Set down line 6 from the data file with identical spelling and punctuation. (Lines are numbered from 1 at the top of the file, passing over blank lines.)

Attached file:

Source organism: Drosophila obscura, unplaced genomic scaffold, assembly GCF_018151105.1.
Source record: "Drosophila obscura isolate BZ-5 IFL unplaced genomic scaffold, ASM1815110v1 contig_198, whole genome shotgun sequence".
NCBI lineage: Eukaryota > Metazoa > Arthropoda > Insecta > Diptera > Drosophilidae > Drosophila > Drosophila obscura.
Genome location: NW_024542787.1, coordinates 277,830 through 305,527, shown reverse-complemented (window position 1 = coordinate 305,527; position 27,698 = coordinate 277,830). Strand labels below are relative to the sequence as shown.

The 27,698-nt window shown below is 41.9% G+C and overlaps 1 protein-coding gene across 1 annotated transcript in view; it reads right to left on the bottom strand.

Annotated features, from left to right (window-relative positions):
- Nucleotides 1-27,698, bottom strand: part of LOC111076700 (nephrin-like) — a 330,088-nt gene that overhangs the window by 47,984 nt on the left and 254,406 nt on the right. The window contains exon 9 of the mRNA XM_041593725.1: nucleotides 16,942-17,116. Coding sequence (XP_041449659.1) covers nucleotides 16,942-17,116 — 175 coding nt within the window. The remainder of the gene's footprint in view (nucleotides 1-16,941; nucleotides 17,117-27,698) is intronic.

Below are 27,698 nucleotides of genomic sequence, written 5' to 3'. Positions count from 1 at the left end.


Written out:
Annotated features, from left to right (window-relative positions):